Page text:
Scientists today unveiled the most in-depth exploration yet of the human genome—complete with what they're likening to a "Google Maps" system that allows researchers to explore it. The research, which involved 1,600 experiments conducted by hundreds of scientists in dozens of labs, promises to fundamentally change the way scientists look at DNA, NPR reports. Until now, scientists had believed much of the genome was useless filler. "The phrase that was thrown around was junk DNA," one geneticist says.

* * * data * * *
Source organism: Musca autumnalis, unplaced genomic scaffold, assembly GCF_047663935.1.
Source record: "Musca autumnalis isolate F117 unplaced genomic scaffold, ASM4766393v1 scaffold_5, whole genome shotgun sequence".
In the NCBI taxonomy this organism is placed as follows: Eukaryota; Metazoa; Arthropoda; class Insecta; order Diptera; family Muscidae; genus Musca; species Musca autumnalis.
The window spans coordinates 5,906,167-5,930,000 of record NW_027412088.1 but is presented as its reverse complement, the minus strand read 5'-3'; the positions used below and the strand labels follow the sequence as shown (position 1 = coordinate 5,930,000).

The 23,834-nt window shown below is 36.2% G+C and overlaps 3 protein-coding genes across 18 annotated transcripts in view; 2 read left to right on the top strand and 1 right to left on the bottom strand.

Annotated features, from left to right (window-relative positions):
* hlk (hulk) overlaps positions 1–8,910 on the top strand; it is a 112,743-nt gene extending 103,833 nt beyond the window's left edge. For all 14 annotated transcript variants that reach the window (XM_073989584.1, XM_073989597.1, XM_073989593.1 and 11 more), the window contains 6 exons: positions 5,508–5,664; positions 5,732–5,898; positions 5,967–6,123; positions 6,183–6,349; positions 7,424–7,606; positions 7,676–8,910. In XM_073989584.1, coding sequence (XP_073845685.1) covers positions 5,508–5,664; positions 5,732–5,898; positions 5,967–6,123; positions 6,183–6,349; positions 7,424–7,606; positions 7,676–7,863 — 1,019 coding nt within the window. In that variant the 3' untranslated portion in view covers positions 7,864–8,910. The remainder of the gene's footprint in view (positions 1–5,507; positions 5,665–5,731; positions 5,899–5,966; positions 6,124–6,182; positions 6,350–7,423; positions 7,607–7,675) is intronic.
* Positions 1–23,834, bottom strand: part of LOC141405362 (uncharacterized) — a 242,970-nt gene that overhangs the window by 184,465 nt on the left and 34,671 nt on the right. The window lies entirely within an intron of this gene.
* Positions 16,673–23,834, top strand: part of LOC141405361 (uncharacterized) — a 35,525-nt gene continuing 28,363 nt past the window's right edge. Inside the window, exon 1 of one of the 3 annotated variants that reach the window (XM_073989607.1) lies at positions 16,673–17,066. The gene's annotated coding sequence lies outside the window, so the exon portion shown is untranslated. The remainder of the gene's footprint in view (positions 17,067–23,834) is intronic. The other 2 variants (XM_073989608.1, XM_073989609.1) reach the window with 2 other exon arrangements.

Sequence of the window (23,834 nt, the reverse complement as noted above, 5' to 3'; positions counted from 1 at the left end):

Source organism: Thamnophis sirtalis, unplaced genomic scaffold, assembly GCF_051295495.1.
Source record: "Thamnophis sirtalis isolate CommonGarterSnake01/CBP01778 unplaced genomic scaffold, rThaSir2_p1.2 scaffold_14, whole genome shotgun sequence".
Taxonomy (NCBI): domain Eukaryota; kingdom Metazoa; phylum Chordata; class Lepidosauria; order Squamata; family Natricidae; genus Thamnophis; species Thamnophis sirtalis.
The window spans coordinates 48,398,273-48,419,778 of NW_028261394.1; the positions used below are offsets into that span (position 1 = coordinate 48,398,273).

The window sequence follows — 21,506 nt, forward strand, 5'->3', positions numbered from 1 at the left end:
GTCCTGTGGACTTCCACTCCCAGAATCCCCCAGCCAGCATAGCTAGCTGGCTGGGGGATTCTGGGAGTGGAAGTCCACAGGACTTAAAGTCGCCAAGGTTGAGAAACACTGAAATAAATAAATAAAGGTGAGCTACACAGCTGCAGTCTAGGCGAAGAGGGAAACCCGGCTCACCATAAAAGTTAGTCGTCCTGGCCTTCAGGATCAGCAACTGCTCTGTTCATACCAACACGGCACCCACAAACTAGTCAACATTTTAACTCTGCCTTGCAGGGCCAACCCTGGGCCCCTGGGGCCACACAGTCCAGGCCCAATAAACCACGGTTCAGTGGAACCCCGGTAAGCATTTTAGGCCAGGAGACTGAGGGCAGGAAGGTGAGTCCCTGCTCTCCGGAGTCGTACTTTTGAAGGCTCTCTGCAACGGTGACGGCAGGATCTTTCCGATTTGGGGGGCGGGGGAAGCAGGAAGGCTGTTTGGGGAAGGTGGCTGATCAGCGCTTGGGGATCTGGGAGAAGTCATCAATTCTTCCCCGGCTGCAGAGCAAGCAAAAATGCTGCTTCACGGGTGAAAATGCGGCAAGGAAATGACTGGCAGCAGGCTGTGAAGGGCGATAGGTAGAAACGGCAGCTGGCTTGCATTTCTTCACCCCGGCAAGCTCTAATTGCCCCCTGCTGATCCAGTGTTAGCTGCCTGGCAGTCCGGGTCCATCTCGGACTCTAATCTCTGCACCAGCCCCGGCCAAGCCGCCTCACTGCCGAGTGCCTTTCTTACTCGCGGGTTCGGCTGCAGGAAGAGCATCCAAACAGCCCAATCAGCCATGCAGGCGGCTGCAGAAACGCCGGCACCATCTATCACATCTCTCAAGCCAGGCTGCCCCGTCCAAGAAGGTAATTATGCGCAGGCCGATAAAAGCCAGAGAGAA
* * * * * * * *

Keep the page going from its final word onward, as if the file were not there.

But the ENCODE (Encyclopedia of DNA elements) project found that most of that "junk" was serving a purpose. "The most amazing thing that we found was that we can ascribe some kind of biochemical activity to 80% of the genome," another geneticist says. That information has all been placed on ENCODE maps, which lets researchers "zoom into genes and even down to individual nucleotides … the same way that someone interested in using Google Maps can," she says. (Read more human genome stories.)